Concepts inLoop invariants: Analysis, classification, and examples
Loop invariant
In computer science, a loop invariant is an invariant used to prove properties of loops. Informally, a loop invariant is a statement of the conditions that should be true on entry into a loop and that are guaranteed to remain true on every iteration of the loop. This means that on exit from the loop both the loop invariant and the loop termination condition can be guaranteed.
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Classification theorem
In mathematics, a classification theorem answers the classification problem "What are the objects of a given type, up to some equivalence?". It gives a non-redundant enumeration: each object is equivalent to exactly one class. A few related issues to classification are the following. The equivalence problem is "given two objects, determine if they are equivalent".
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Invariant (computer science)
In computer science, a predicate is called an invariant to a sequence of operations provided that: if the predicate is true before starting the sequence, then it is true at the end of the sequence.
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Postcondition
In computer programming, a postcondition is a condition or predicate that must always be true just after the execution of some section of code or after an operation in a formal specification. Postconditions are sometimes tested using assertions within the code itself. Often, postconditions are simply included in the documentation of the affected section of code. For example: The result of a factorial is always an integer and greater than or equal to 1.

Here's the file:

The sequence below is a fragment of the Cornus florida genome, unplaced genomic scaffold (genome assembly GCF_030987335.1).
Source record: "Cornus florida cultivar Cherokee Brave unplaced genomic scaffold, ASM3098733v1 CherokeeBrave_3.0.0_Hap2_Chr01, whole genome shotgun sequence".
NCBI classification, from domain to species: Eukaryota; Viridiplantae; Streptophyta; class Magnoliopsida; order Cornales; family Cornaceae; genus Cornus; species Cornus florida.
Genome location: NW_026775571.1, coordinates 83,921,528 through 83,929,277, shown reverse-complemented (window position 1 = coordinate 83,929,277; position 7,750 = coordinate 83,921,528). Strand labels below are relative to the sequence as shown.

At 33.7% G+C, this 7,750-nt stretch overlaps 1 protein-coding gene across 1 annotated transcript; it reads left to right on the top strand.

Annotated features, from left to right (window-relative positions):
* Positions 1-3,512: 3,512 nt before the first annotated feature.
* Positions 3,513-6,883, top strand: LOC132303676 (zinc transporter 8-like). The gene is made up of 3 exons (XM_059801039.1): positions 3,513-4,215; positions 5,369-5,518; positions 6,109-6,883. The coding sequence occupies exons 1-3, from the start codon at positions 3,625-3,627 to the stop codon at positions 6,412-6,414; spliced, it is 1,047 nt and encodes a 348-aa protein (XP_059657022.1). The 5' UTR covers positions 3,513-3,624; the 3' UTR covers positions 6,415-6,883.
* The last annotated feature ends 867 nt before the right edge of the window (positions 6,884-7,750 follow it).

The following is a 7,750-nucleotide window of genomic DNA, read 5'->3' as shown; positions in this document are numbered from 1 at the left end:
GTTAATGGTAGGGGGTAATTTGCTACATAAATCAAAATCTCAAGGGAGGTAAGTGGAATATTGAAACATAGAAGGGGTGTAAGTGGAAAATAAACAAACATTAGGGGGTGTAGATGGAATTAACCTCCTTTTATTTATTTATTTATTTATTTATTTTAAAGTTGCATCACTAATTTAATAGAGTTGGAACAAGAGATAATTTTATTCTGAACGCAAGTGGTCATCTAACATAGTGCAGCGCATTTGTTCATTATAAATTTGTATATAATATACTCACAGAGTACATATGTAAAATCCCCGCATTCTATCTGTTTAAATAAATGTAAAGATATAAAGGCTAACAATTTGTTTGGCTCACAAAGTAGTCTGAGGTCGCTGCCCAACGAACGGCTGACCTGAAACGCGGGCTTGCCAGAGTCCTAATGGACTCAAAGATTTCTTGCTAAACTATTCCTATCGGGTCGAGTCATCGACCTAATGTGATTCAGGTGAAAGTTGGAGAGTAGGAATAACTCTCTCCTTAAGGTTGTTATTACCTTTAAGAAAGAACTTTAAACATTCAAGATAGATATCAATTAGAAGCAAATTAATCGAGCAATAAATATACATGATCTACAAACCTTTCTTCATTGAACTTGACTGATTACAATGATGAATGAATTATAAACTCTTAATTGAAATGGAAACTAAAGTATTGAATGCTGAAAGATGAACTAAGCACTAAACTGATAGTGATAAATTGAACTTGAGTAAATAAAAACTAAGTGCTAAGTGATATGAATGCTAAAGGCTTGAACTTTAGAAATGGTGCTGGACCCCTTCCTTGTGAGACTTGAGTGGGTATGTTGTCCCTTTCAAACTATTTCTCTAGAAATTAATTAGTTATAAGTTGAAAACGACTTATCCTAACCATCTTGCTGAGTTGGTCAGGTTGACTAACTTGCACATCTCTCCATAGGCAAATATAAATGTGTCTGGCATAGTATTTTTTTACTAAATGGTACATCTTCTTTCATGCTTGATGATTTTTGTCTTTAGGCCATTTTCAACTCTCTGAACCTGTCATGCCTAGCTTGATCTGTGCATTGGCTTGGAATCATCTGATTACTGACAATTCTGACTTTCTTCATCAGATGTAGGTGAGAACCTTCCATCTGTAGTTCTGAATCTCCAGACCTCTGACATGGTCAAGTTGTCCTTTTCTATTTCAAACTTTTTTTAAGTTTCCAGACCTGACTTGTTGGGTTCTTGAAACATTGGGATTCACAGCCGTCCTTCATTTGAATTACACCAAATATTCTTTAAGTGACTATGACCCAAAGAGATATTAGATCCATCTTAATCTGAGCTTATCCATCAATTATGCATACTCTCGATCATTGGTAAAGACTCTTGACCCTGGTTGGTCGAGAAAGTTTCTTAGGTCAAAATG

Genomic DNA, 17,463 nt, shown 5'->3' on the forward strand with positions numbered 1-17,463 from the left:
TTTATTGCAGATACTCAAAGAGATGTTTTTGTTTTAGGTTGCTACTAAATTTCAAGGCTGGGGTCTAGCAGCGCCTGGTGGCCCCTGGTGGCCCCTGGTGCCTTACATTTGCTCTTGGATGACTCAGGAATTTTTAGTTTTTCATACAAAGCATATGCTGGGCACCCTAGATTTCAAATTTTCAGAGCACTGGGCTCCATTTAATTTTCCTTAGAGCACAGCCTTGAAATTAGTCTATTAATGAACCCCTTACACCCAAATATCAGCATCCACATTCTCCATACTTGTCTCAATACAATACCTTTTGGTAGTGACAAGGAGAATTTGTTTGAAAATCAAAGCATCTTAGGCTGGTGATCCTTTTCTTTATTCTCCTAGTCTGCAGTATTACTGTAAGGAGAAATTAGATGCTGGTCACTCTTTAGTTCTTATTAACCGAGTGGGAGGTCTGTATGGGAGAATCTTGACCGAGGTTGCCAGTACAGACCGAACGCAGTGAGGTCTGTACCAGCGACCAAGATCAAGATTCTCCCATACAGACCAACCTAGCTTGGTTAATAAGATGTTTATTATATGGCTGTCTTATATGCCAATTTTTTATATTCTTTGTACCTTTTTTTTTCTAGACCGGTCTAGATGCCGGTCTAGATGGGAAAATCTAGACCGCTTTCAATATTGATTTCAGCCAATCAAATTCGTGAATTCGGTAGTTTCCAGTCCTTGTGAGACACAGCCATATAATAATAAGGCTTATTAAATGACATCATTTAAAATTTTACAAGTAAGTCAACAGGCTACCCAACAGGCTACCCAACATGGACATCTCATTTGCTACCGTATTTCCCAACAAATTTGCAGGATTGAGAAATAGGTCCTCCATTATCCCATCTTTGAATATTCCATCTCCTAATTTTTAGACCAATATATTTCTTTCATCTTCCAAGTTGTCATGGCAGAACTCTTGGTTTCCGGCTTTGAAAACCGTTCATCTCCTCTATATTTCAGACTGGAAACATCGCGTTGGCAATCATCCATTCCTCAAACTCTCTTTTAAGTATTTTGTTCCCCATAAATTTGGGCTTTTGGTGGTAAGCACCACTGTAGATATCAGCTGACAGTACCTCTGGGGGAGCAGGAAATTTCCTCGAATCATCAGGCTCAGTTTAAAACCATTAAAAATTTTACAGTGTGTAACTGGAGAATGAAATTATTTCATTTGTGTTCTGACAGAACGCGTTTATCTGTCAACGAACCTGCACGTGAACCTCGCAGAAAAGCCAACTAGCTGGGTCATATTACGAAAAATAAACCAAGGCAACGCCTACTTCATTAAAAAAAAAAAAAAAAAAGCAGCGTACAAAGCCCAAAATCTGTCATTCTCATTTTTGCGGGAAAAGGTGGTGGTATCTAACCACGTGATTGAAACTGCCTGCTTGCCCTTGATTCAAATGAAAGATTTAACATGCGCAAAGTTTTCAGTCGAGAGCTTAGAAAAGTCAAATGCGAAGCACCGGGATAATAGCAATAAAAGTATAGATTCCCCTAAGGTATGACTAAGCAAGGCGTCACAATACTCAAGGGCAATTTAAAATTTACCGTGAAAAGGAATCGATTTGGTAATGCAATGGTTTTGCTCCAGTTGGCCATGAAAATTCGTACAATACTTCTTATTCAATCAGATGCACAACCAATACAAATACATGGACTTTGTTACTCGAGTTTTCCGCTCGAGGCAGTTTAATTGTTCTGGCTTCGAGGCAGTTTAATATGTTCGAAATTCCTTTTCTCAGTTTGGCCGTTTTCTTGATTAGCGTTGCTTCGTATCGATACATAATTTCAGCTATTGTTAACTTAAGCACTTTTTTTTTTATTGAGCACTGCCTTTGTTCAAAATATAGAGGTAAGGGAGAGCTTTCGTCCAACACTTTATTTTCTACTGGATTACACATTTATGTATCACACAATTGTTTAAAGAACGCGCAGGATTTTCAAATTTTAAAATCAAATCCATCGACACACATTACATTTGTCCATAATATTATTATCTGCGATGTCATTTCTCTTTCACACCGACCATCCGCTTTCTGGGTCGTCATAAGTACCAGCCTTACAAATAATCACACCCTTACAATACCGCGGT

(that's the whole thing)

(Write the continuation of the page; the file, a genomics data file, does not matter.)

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Formal verification
In the context of hardware and software systems, formal verification is the act of proving or disproving the correctness of intended algorithms underlying a system with respect to a certain formal specification or property, using formal methods of mathematics . Complete formal verification is the only known way to guarantee that a system is free of programming errors. ¿ ¿ From abstract of paper presented to ACM symposium
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Domain theory
Domain theory is a branch of mathematics that studies special kinds of partially ordered sets (posets) commonly called domains. Consequently, domain theory can be considered as a branch of order theory. The field has major applications in computer science, where it is used to specify denotational semantics, especially for functional programming languages. Domain theory formalizes the intuitive ideas of approximation and convergence in a very general way and has close relations to topology.
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Software verification
Software verification is a broader and more complex discipline of software engineering whose goal is to assure that software fully satisfies all the expected requirements. There are two fundamental approaches to verification: Dynamic verification, also known as Test or Experimentation - This is good for finding bugs Static verification, also known as Analysis - This is useful for proving correctness of a program although it may result in false positives
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